Because the committee's and the sponsors' intention has been to fix a narrow and specific copyright issue, we seek to avoid unnecessarily interfering with current business models, especially with respect to advertising, promotional announcements, and the like.

The phrase "commercial advertisements or ..... network or station promotional announcements" is intended to cover what would naturally be perceived as commercials by most viewers, including traditional commercials that stand independent of the narrative flow of the content of the actual motion picture itself, or promotional announcements made in similar fashion, such as those commonly used to announce upcoming programming offered by the network or other entertainment provider.

Let me offer a few final points with respect to Section 2. During the consideration of this legislation the Committee became aware of a variety of services that distributed actual copies of altered movies. This type of activity is clearly not covered by the Family Movie Act. There is a basic distinction between a viewer choosing to alter what is visible or audible when viewing a film, the focus of this legislation, and a separate entity choosing to create and distribute a single, altered version to members of the public. It is the sponsor's intent that only viewer directed changes to the viewing experience be immunized, and not the making or distribution of actual altered copies of the motion picture.

On a related point, the committee took notice of conflicting expert opinions on whether fixation is required to infringe the derivative work right under the Copyright Act, as well as whether evidence of Congressional intent in enacting the 1976 Copyright Act supports the notion that fixation should not be a prerequisite for the preparation of an infringing derivative work. The committee and the sponsors take no view of that disputed point of the law and leave that point to future developments in the courts or Congress. This legislation should not be construed to be predicated on or to take a position on whether fixation is necessary to violate the derivative work right, or whether the conduct that is immunized by this legislation would be infringing in the absence of this legislation.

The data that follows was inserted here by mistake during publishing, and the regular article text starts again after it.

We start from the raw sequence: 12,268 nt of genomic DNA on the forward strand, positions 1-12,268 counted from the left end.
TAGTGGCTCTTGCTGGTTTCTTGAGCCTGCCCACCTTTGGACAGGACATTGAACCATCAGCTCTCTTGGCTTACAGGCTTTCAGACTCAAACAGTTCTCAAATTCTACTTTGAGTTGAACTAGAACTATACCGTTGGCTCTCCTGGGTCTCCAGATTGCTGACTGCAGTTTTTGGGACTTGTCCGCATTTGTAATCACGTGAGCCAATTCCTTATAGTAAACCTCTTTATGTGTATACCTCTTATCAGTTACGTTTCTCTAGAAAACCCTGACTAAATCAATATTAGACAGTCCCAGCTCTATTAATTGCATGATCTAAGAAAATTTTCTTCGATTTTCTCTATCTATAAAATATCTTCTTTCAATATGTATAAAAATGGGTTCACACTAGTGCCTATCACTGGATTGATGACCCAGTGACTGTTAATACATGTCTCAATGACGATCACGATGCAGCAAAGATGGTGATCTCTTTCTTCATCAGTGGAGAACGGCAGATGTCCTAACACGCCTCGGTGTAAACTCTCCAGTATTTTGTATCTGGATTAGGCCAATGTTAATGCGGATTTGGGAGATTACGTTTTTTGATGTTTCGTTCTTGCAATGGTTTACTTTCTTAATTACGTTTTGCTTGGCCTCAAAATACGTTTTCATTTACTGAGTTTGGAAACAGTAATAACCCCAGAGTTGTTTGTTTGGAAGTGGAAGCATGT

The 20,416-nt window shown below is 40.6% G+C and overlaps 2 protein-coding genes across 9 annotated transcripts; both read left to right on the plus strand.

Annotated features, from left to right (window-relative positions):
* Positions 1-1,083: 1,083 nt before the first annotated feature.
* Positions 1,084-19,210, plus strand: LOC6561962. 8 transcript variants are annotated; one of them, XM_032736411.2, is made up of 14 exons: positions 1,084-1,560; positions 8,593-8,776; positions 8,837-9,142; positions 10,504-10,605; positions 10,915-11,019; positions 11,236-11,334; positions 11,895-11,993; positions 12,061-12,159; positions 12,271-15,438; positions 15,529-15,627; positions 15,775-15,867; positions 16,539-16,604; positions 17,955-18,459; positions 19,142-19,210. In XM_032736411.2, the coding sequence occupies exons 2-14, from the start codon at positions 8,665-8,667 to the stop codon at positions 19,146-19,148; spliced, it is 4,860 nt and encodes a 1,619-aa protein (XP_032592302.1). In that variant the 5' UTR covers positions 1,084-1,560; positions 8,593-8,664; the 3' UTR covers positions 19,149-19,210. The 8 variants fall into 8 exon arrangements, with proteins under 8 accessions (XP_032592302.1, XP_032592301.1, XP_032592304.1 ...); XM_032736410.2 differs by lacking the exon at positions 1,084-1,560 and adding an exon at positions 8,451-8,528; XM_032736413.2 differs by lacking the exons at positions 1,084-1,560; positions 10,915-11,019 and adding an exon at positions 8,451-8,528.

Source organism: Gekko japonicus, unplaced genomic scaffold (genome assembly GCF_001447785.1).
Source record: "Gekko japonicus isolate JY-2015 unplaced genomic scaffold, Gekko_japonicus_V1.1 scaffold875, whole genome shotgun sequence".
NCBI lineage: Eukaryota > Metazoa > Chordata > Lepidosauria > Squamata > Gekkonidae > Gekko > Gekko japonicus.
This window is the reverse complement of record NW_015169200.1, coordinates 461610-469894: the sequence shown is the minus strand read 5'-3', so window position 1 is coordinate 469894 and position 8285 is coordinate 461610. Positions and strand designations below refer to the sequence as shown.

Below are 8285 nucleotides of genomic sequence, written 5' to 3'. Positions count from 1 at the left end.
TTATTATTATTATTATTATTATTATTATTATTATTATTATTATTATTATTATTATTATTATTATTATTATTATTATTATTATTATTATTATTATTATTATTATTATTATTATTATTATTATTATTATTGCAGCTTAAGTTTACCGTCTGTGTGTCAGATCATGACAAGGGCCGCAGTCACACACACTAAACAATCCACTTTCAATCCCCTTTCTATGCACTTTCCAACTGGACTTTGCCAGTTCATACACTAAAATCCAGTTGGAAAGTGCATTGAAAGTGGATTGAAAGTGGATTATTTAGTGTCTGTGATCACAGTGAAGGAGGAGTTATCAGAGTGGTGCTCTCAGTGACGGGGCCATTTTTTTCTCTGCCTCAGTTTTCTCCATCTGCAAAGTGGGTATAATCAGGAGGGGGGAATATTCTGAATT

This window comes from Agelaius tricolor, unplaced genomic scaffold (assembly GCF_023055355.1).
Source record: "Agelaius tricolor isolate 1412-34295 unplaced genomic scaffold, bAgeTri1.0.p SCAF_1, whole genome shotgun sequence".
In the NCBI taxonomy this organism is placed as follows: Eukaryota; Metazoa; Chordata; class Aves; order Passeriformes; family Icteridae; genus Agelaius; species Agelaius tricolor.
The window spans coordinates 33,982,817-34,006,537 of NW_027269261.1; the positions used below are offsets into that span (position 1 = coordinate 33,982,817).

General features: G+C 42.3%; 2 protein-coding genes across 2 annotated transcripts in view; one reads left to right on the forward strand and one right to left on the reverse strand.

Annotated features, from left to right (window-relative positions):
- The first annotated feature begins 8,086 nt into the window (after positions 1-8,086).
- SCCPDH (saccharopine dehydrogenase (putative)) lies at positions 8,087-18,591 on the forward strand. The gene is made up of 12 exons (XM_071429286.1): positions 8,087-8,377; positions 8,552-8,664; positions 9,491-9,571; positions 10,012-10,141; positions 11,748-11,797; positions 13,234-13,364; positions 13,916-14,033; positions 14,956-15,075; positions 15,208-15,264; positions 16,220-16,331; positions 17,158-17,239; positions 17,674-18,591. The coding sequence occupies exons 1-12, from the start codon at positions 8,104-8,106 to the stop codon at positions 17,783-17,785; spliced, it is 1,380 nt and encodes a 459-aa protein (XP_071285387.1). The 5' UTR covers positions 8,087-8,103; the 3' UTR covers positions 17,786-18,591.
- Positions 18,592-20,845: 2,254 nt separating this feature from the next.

Section 3 of the Family Movie Act provides for a limited exemption from trademark infringement for those engaged in the conduct described in the new section 110(11) of the Copyright Act. The substitute amendment makes several clarifying changes from the version as reported by the Committee.

In short, this section makes clear that a person engaging in the conduct described in section 110(11)--the "making imperceptible of portions of audio or video content of a motion picture or the creation or provision of technology to enable such making available-is not subject to trademark infringement liability based on that conduct, provided that person's conduct complies with the requirements of section 110(11). This section provides a similar exemption for a manufacturer, licensee or licensor of technology that enables such making imperceptible, but such manufacturer, licensee or licensor is subject to the additional requirement that it ensure that the technology provides a clear and conspicuous notice at the beginning of each performance that the performance of the motion picture is altered from the performance intended by the director or the copyright holder.

Of course, nothing in this section would immunize someone whose conduct, apart from the narrow conduct described by 110(11), rises to the level of a Lanham Act violation.

For example, someone who provides technology to enable the making imperceptible limited portions of a motion picture consistent with section 110(11) could not be held liable on account of such conduct under the Trademark Act, but if in providing such technology the person also makes an infringing use of a protected mark or engages in other ancillary conduct that is infringing, such conduct would not be subject to the exemption provided here.

Finally, regarding Section 10(G), the Committee intends that the government has the burden to prove beyond a reasonable doubt that the service provider is ineligible for a Section 512 safe harbor from monetary relief for performing the function in question. The Committee also intends that courts refer to the legislative history regarding and case law interpreting Section 512 as a guide to interpreting the substantive standards governing whether the service provider is ineligible for Section 512 protection.